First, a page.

The problem with private pension plans used to be that they were underfunded. Then Congress, in one of the most successful reform acts in many years, restructured the pension world with the Employee Retirement Income Security Act of 1974, ERISA. Now, thanks in part to ERISA, in part to a turn in the economy, the opposite problem exists: some pension plans are overfunded. Companies want to take back the excess funds for other purposes; employees are resisting. The administration tried to broker the issue last year, but the rules it finally wrote are too weak.
The new dispute has to do with what almost everyone agrees is the strongest kind of pension plan. The employer does not just promise to make certain contributions to a trust fund each year, as in some cases. He promises to pay defined benefits. If the pension fund is not well invested or the stock market falls and it turns out the fund cannot support those benefits, the employer has to make up the difference. He bears the risk.
In the last several years, however, as inflation has come down, the risk has faded. Pensions tend to mirror wages, and wages mirror inflation. The lower the inflation rate, the lower a pension fund's likely future benefit costs. Lower inflation has also helped, this time around, to revive the stock market. The assets of pension funds have thus increased in value even as the funds' seeming obligations have declined. Large surpluses have developed.
The law says companies can get at such surpluses only when plans are terminated and all obligations to employees are paid off. The inventive response to this has been a wave of paper terminations. On Day One a plan is dissolved and some of its assets are used to buy annuities for all employees with claims against it. On Day Two a successor plan is created; some of the assets may also be used for this. The rest the company can pocket. UAL, Inc., parent company of United Airlines, announced on Monday it was reclaiming $962 million this way, the largest such reclamation so far. About 700 plans have been closed down since 1980 or are now in the process. The yield to employers will be about $6.6 billion.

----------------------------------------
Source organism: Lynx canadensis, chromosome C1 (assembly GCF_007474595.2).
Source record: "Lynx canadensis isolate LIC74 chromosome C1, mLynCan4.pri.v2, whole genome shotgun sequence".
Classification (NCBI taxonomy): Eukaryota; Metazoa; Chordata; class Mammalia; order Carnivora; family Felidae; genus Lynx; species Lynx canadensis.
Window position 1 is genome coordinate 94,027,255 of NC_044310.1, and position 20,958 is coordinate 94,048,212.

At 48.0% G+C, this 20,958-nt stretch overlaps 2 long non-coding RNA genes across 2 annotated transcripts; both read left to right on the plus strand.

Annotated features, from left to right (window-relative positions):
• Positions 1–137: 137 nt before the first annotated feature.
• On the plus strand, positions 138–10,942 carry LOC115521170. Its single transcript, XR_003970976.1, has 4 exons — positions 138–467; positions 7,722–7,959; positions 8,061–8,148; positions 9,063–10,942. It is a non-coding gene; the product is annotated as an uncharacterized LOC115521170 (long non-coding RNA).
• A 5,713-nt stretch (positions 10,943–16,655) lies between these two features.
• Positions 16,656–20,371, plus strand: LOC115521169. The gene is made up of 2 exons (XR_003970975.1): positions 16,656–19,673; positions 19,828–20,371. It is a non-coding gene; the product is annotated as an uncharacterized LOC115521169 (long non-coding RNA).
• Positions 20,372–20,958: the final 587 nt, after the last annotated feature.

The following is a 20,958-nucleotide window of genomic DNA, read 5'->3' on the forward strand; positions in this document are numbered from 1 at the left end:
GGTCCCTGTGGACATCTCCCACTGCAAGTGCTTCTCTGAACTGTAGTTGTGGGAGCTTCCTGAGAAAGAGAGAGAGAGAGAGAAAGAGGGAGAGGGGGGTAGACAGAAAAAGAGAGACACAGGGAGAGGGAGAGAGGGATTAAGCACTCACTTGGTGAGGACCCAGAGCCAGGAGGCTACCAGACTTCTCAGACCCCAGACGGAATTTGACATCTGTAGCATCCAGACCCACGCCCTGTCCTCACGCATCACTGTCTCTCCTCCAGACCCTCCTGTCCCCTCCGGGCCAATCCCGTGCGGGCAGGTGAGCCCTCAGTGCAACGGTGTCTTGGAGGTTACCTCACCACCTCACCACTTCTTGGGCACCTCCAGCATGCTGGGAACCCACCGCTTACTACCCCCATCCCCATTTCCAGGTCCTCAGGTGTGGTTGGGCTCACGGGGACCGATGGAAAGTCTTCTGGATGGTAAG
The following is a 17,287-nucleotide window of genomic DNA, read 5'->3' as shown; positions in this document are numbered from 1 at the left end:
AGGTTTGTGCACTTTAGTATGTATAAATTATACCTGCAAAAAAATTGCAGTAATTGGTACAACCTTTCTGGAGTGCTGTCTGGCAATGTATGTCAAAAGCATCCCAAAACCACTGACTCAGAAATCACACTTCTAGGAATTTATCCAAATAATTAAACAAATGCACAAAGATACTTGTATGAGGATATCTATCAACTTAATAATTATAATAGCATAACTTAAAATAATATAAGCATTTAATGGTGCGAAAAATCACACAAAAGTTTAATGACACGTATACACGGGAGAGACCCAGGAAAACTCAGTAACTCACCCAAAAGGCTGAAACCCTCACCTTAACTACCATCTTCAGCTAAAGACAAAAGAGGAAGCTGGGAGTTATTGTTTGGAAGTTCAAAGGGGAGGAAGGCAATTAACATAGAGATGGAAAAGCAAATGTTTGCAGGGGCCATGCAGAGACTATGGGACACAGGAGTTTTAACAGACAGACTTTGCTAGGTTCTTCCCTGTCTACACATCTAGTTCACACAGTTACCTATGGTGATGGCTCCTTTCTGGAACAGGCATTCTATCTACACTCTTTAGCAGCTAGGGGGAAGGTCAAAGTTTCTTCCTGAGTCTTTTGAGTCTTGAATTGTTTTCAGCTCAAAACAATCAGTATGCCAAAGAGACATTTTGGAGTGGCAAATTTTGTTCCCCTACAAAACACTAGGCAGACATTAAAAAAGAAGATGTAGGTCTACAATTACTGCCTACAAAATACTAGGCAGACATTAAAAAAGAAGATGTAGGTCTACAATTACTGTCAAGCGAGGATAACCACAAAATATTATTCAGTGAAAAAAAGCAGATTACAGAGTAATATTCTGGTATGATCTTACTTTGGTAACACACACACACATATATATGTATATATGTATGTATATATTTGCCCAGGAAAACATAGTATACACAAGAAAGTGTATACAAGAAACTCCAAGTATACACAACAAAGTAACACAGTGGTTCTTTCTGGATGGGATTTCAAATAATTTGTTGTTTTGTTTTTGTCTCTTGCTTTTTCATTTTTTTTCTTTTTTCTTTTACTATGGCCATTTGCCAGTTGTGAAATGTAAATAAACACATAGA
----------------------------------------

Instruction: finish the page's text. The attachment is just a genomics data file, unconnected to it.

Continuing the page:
Should employers be allowed to do this? They say yes because 1) the money is theirs, and their only obligation is to pay the promised benefits; 2) no company will run the risk of setting up this kind of pension plan in the future if it is not also allowed to enjoy the possible gain; and 3) a lingering pension surplus makes a company a tempting takeover target. You buy the company, terminate the pension plan and instantly recoup part of the purchase price. It happens.
The contrary arguments are that paper terminations make a mockery of the law; that employees also have some claim on the surpluses; that the rules put forth by the administration last year do not fully protect employees against loss of credit for years worked; and that companies are not fully taxed on the money they take out in terminations.
Difficult issues, even for specialists. But workers do need more protection than they have now, and both sides need more guidance. A few members of Congress -- Howard Metzenbaum in the Senate, Edward R. Roybal, chairman of the Select Committee on Aging in the House -- have been urging further legislation. They are right. Congress needs to step back in.